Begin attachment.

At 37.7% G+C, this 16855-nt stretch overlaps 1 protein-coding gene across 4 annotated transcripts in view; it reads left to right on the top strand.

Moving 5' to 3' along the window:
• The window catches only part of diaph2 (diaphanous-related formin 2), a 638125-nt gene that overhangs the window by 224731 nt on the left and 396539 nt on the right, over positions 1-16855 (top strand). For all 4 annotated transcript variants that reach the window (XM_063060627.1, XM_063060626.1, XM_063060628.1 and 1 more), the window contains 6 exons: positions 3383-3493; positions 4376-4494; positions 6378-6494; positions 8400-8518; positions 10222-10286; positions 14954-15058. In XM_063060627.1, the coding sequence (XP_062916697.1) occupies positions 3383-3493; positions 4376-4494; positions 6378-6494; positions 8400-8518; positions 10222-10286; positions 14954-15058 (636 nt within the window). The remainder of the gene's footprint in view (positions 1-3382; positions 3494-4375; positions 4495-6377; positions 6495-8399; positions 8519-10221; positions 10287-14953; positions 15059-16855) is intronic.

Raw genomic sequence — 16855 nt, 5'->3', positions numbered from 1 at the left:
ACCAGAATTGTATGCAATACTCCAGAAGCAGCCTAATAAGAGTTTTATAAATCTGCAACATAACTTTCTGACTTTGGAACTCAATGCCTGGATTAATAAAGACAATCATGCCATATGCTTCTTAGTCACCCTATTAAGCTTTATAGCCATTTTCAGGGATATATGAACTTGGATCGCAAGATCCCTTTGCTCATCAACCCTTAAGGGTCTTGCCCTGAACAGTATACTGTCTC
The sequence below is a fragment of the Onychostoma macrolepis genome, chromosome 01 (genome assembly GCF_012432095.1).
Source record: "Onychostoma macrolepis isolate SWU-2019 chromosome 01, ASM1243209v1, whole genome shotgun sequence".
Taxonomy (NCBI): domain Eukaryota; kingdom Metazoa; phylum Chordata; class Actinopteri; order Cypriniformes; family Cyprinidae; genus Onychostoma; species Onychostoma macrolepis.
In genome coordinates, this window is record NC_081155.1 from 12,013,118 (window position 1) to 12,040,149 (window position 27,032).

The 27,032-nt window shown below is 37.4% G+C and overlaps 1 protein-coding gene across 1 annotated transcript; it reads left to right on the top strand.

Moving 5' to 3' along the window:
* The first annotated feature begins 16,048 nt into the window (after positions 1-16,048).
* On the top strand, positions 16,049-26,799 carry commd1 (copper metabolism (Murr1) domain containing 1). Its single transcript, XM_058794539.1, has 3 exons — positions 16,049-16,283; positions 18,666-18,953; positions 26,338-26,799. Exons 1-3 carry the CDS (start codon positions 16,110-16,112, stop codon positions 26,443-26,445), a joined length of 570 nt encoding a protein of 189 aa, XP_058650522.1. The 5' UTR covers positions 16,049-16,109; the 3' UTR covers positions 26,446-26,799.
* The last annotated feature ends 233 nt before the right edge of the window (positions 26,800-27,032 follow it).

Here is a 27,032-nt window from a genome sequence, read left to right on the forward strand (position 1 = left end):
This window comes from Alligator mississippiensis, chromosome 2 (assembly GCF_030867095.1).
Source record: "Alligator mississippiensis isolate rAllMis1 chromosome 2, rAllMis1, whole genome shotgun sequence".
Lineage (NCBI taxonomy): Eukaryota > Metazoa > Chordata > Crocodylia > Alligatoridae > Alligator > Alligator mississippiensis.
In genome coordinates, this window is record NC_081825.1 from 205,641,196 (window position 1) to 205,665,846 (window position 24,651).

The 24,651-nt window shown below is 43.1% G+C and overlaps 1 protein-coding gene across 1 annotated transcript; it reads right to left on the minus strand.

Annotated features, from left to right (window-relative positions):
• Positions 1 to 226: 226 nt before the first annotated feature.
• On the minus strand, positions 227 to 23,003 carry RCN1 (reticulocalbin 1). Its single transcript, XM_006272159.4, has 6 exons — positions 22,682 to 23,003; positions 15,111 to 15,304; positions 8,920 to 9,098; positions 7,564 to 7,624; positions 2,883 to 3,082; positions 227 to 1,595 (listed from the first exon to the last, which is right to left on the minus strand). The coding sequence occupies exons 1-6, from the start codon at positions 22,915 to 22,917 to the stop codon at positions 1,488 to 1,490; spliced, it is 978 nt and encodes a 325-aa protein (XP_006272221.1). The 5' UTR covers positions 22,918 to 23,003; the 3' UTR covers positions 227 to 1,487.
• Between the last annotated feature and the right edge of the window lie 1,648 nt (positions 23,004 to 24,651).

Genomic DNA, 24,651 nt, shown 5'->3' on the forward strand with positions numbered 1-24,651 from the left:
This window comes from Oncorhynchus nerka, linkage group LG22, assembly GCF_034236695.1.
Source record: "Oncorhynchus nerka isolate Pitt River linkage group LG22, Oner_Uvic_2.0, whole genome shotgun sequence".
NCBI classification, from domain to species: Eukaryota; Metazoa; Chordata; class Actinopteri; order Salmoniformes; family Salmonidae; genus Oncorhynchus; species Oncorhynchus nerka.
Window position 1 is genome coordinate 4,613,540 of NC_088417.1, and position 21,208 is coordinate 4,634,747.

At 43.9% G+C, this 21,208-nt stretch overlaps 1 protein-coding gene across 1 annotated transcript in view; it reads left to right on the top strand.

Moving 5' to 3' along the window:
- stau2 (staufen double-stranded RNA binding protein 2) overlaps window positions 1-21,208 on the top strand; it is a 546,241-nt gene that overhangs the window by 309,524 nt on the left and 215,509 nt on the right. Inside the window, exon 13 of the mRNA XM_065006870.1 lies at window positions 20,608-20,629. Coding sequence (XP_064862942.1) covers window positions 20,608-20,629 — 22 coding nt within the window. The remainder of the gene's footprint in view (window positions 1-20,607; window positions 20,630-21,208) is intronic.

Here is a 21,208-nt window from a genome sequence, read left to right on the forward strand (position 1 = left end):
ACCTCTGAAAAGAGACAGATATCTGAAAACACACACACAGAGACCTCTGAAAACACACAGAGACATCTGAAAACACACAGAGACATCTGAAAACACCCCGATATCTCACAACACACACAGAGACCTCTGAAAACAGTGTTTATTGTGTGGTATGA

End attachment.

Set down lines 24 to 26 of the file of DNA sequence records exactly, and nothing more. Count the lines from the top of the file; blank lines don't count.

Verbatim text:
• Between the last annotated feature and the right edge of the window lie 1,648 nt (positions 23,004 to 24,651).

Genomic DNA, 24,651 nt, shown 5'->3' on the forward strand with positions numbered 1-24,651 from the left:
This window comes from Oncorhynchus nerka, linkage group LG22, assembly GCF_034236695.1.